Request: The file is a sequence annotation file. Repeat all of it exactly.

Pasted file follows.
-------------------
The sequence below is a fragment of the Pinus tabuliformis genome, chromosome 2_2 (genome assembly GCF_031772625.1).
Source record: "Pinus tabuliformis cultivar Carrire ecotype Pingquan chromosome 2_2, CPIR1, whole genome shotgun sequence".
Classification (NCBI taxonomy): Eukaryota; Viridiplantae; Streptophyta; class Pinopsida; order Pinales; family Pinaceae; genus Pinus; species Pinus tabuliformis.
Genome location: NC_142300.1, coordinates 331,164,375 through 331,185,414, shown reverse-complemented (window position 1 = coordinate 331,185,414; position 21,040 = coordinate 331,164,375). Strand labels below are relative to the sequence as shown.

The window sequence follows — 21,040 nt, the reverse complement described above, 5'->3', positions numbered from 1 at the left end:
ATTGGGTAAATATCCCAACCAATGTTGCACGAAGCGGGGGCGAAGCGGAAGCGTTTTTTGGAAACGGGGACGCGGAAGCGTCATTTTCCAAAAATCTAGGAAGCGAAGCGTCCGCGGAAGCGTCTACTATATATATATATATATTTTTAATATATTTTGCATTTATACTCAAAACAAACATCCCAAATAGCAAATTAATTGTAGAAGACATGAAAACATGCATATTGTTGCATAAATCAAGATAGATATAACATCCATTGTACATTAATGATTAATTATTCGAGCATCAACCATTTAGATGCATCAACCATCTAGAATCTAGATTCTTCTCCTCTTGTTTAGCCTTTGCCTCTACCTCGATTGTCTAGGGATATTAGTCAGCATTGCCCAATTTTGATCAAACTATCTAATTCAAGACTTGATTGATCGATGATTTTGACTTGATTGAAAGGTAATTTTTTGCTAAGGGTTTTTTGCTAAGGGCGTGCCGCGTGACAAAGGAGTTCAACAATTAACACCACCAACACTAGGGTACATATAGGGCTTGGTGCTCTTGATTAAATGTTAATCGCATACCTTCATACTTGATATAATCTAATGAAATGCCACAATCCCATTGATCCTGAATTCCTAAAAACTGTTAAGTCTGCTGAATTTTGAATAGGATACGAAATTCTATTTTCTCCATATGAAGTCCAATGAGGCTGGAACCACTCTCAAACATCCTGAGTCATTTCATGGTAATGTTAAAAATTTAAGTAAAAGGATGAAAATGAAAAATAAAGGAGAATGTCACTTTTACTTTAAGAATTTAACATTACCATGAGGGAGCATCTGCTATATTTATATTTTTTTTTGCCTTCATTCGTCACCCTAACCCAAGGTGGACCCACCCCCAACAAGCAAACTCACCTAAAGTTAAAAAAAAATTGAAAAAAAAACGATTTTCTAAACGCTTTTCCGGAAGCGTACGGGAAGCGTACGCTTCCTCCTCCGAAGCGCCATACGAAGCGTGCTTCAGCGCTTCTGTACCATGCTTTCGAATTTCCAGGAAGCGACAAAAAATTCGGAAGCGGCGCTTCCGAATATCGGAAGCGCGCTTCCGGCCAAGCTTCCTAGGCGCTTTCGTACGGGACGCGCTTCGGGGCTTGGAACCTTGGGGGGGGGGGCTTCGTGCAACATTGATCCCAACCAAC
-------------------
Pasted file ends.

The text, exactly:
The sequence below is a fragment of the Pinus tabuliformis genome, chromosome 2_2 (genome assembly GCF_031772625.1).
Source record: "Pinus tabuliformis cultivar Carrire ecotype Pingquan chromosome 2_2, CPIR1, whole genome shotgun sequence".
Classification (NCBI taxonomy): Eukaryota; Viridiplantae; Streptophyta; class Pinopsida; order Pinales; family Pinaceae; genus Pinus; species Pinus tabuliformis.
Genome location: NC_142300.1, coordinates 331,164,375 through 331,185,414, shown reverse-complemented (window position 1 = coordinate 331,185,414; position 21,040 = coordinate 331,164,375). Strand labels below are relative to the sequence as shown.

The window sequence follows — 21,040 nt, the reverse complement described above, 5'->3', positions numbered from 1 at the left end:
ATTGGGTAAATATCCCAACCAATGTTGCACGAAGCGGGGGCGAAGCGGAAGCGTTTTTTGGAAACGGGGACGCGGAAGCGTCATTTTCCAAAAATCTAGGAAGCGAAGCGTCCGCGGAAGCGTCTACTATATATATATATATATTTTTAATATATTTTGCATTTATACTCAAAACAAACATCCCAAATAGCAAATTAATTGTAGAAGACATGAAAACATGCATATTGTTGCATAAATCAAGATAGATATAACATCCATTGTACATTAATGATTAATTATTCGAGCATCAACCATTTAGATGCATCAACCATCTAGAATCTAGATTCTTCTCCTCTTGTTTAGCCTTTGCCTCTACCTCGATTGTCTAGGGATATTAGTCAGCATTGCCCAATTTTGATCAAACTATCTAATTCAAGACTTGATTGATCGATGATTTTGACTTGATTGAAAGGTAATTTTTTGCTAAGGGTTTTTTGCTAAGGGCGTGCCGCGTGACAAAGGAGTTCAACAATTAACACCACCAACACTAGGGTACATATAGGGCTTGGTGCTCTTGATTAAATGTTAATCGCATACCTTCATACTTGATATAATCTAATGAAATGCCACAATCCCATTGATCCTGAATTCCTAAAAACTGTTAAGTCTGCTGAATTTTGAATAGGATACGAAATTCTATTTTCTCCATATGAAGTCCAATGAGGCTGGAACCACTCTCAAACATCCTGAGTCATTTCATGGTAATGTTAAAAATTTAAGTAAAAGGATGAAAATGAAAAATAAAGGAGAATGTCACTTTTACTTTAAGAATTTAACATTACCATGAGGGAGCATCTGCTATATTTATATTTTTTTTTGCCTTCATTCGTCACCCTAACCCAAGGTGGACCCACCCCCAACAAGCAAACTCACCTAAAGTTAAAAAAAAATTGAAAAAAAAACGATTTTCTAAACGCTTTTCCGGAAGCGTACGGGAAGCGTACGCTTCCTCCTCCGAAGCGCCATACGAAGCGTGCTTCAGCGCTTCTGTACCATGCTTTCGAATTTCCAGGAAGCGACAAAAAATTCGGAAGCGGCGCTTCCGAATATCGGAAGCGCGCTTCCGGCCAAGCTTCCTAGGCGCTTTCGTACGGGACGCGCTTCGGGGCTTGGAACCTTGGGGGGGGGGGCTTCGTGCAACATTGATCCCAACCAAC